The old gold-standard treatment regimen for hepatitis C -- 48 weekly injections of interferon and daily doses of oral ribavirin -- cured about 40% of patients. Adding Incivek to that regimen shortens treatment duration for some patients to six months and improves cure rates to more than 80%.
Higher cure rates are expected to expand the pool of hepatitis C patients seeking treatment, including patients who were treated unsuccessfully with older hepatitis C drugs but who are now coming back for retreatment with the new drugs.
Vertex is also working on new combination therapies against hepatitis C but faces competition from Pharmasset, Johnson & Johnson and Bristol-Myers Squibb, among others.
Vertex Smashes Wall Street Sales Expectations In Hepatitis C Drug Debut Luke Timmerman 7/28/11
Vertex Pharmaceuticals is off to a running start in the marketplace with its brand new hepatitis C drug.
The Cambridge, MA-based company (NASDAQ: VRTX) said today that it generated $74.5 million in sales of telaprevir (Incivek) in the quarter that ended June 30. That's an especially big number as far as new pharmaceutical rollouts go-Wall Street analysts were only expecting about $31 million, according to It also should be noted that Vertex's performance came in just six weeks of work, since the drug was first cleared for sale by the FDA on May 23.
Vertex's sales number is the most important figure in today's earnings report, since this product has been hotly anticipated for years. The product has shown in clinical trials that when it is added to a couple standard treatments, it can double the cure rate to about 80 percent of patients, while cutting the course of treatment in half, to about six months. Vertex's drug, along with a competitor from Merck, has created new demand for treatment among the estimated 3 million Americans with hepatitis C infections.
Many are lining up to get treatment for the first time for this chronic liver damaging disease, since the cure rate is so much higher, and the Vertex drug enables patients to shorten the time they must endure the flu-like side effects of the standard drugs.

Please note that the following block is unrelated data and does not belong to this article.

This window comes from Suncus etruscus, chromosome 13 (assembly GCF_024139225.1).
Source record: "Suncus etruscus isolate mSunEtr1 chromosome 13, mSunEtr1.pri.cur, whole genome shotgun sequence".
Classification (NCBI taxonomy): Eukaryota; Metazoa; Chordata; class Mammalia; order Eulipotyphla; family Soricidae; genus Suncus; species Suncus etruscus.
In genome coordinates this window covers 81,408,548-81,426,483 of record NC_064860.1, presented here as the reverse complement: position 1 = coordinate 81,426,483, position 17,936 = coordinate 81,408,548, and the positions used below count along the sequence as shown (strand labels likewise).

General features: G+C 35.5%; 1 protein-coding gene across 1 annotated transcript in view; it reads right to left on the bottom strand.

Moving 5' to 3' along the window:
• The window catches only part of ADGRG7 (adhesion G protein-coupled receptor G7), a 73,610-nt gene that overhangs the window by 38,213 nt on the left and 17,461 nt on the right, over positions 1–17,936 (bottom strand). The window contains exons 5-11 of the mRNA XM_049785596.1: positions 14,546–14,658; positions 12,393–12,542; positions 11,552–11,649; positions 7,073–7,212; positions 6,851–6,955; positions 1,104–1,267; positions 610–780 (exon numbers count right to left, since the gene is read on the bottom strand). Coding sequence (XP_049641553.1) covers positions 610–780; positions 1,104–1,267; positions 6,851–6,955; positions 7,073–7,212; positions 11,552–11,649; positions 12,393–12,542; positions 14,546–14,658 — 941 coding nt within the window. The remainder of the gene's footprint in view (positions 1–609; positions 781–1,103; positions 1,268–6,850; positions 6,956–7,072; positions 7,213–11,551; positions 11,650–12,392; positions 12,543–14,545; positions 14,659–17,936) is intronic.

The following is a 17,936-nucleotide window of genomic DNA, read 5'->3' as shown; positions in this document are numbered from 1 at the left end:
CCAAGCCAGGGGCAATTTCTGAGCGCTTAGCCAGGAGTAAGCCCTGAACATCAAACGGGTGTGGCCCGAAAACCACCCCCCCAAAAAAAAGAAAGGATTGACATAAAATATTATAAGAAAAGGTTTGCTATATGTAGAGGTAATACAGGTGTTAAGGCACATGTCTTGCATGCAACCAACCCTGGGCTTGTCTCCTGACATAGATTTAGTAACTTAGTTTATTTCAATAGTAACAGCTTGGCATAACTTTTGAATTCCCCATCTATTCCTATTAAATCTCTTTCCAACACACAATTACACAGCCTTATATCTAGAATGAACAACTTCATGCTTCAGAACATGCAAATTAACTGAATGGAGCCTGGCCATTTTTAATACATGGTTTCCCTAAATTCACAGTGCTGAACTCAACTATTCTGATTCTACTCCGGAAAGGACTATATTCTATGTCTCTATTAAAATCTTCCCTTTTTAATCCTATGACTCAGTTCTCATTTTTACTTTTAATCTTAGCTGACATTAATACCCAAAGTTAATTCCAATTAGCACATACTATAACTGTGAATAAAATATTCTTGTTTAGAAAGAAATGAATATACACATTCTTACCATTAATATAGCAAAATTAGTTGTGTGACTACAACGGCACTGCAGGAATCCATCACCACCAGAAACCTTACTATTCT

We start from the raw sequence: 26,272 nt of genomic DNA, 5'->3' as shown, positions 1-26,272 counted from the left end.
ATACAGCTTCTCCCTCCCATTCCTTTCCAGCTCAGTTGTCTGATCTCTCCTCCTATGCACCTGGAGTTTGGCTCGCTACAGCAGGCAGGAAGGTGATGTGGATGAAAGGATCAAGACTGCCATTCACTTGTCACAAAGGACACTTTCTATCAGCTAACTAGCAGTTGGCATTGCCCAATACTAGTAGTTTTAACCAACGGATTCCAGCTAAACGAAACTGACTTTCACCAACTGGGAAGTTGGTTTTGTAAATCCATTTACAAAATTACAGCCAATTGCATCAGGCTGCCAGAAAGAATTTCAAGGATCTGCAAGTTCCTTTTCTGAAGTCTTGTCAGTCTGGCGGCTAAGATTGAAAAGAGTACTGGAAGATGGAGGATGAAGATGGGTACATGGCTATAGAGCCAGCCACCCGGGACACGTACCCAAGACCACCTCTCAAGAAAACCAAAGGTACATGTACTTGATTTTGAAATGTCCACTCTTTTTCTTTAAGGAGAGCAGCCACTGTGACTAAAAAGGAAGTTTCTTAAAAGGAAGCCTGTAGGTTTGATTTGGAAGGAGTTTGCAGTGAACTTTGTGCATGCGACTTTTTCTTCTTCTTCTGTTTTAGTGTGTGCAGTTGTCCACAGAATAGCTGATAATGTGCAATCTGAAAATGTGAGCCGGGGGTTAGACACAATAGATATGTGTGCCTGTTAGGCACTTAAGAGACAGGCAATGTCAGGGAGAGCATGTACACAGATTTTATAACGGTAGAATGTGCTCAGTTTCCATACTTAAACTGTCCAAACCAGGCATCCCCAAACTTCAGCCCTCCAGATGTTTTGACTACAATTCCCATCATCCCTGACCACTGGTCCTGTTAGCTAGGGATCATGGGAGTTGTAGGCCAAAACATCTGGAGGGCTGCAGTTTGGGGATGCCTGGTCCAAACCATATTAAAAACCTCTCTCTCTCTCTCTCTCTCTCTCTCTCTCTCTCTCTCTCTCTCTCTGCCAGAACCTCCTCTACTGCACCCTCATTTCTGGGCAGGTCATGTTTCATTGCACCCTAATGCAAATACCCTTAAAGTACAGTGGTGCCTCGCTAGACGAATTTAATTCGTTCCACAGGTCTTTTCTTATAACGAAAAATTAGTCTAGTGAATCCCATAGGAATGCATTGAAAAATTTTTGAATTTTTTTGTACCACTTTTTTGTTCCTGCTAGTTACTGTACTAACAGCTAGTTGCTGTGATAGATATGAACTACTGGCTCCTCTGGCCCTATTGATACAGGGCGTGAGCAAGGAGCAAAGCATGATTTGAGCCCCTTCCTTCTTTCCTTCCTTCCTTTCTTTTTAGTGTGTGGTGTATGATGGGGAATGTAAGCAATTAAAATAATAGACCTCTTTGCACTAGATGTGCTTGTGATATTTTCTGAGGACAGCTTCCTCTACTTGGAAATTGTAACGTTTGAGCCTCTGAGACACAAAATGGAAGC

Shares of Vertex climbed $1.52, or about 3 percent, to $49.50 in after-hours trading following the earnings report. Vertex will host a conference call and webcast today at 5 pm ET/2 pm PT to discuss the second quarter, and take analysts' questions.
Vertex Reports Strong Initial Incivek Sales, Sees 2012 Profits
NEW YORK (Dow Jones)--Vertex Pharmaceuticals Inc. (VRTX) reported strong initial sales of its newly launched hepatitis C pill Incivek in the second quarter, and said it expects be profitable in 2012.
The Cambridge, Mass., drug maker reported $75 million in revenue from Incivek in the quarter, which included less than six weeks of sales of the drug after its late-May approval by the Food and Drug Administration.
But the company noted that about 50% of the drug sold was to distributors--rather than to patients--at the end of June. On a conference call, the company said that the "vast majority" of the drug in the distribution channel at quarter's end had already been sold.
Canaccord Genuity recently projected $30 million in Incivek sales for the quarter, citing a consensus estimate of $31 million on Wall Street.
Shares of Vertex rose 1.1% to $48.50 in after-hours trading.
For the three months ended June 30, Vertex reported a loss of $174.9 million, or 85 cents a shares, narrower than the year-ago loss of $200.4 million, or $1 a share. Analysts projected a loss of 96 cents a share, according to Thomson Reuters.
Revenue leapt to $114.4 million from $31.6 million, easily beating analysts' consensus estimate of $54.3 million.
Analysts project 2012 earnings of $4.07 a share on revenue of $2.25 billion.
Vertex has entered a competitive market with Incivek, going head-to-head with pharmaceutical giant Merck & Co.'s (MRK) Victrelis, a similar treatment approved just weeks before Incivek.
Early data suggests Vertex is easily leading the race, an outcome predicted by many analysts because of Incivek's perceived advantage in effectiveness and simplicity in dosing.